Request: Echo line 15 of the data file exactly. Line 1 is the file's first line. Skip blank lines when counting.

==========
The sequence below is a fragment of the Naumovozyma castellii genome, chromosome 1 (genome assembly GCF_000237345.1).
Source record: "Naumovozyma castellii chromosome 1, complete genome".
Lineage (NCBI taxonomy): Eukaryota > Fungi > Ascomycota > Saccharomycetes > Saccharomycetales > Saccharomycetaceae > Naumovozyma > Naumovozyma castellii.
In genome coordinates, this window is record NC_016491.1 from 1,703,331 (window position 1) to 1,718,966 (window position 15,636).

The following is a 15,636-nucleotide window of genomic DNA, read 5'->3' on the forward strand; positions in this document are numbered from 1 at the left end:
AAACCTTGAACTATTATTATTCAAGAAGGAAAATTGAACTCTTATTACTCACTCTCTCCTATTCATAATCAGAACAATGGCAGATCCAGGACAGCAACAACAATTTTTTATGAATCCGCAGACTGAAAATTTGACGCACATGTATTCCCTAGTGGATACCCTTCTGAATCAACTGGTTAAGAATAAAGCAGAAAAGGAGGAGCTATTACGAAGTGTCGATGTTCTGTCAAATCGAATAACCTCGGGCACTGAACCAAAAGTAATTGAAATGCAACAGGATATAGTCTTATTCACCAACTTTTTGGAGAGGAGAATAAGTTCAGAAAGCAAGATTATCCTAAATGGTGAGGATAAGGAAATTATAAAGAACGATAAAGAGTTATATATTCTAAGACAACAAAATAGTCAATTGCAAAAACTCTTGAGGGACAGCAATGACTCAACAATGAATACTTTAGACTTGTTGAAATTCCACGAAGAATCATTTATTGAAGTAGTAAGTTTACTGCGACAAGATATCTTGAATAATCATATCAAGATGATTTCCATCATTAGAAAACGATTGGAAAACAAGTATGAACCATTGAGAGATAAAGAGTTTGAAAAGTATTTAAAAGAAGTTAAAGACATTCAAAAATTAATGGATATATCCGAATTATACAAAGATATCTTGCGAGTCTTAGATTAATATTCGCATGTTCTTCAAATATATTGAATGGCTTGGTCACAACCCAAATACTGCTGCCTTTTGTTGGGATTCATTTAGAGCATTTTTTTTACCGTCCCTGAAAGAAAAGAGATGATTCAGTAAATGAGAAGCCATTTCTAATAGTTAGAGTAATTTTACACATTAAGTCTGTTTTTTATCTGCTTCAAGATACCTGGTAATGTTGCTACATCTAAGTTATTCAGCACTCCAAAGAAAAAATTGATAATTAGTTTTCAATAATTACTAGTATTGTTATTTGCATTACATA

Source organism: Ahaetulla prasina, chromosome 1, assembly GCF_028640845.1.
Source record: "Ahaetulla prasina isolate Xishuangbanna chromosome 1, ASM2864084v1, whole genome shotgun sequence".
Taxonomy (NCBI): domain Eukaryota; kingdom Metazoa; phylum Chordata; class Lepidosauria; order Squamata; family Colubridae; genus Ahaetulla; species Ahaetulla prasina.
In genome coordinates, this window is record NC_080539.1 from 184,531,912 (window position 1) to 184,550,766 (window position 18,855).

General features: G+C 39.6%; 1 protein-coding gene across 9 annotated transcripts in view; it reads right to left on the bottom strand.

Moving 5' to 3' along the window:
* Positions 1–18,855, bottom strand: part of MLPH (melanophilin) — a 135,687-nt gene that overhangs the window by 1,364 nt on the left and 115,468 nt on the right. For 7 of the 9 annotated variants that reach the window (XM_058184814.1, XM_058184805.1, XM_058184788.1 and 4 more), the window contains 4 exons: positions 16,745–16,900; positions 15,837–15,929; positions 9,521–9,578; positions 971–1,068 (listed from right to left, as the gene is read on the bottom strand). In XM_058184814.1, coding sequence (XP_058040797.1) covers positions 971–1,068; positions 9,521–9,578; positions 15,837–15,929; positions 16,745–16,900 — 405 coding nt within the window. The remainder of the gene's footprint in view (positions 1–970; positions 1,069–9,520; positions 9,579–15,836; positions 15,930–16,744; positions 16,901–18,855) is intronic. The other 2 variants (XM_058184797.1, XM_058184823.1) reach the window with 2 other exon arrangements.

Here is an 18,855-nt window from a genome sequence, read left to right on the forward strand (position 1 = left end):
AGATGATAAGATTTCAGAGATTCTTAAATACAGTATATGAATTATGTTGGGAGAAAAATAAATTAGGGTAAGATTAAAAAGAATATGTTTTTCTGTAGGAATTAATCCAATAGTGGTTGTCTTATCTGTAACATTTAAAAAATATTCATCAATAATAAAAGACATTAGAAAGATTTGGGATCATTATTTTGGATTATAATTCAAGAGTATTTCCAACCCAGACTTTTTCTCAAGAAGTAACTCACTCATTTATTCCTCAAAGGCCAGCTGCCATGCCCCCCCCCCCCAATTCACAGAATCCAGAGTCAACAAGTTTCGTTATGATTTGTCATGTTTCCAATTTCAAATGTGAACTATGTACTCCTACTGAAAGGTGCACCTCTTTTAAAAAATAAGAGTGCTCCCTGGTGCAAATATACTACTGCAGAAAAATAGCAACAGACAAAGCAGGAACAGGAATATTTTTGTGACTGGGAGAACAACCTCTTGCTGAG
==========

AGATGATAAGATTTCAGAGATTCTTAAATACAGTATATGAATTATGTTGGGAGAAAAATAAATTAGGGTAAGATTAAAAAGAATATGTTTTTCTGTAGGAATTAATCCAATAGTGGTTGTCTTATCTGTAACATTTAAAAAATATTCATCAATAATAAAAGACATTAGAAAGATTTGGGATCATTATTTTGGATTATAATTCAAGAGTATTTCCAACCCAGACTTTTTCTCAAGAAGTAACTCACTCATTTATTCCTCAAAGGCCAGCTGCCATGCCCCCCCCCCCCAATTCACAGAATCCAGAGTCAACAAGTTTCGTTATGATTTGTCATGTTTCCAATTTCAAATGTGAACTATGTACTCCTACTGAAAGGTGCACCTCTTTTAAAAAATAAGAGTGCTCCCTGGTGCAAATATACTACTGCAGAAAAATAGCAACAGACAAAGCAGGAACAGGAATATTTTTGTGACTGGGAGAACAACCTCTTGCTGAG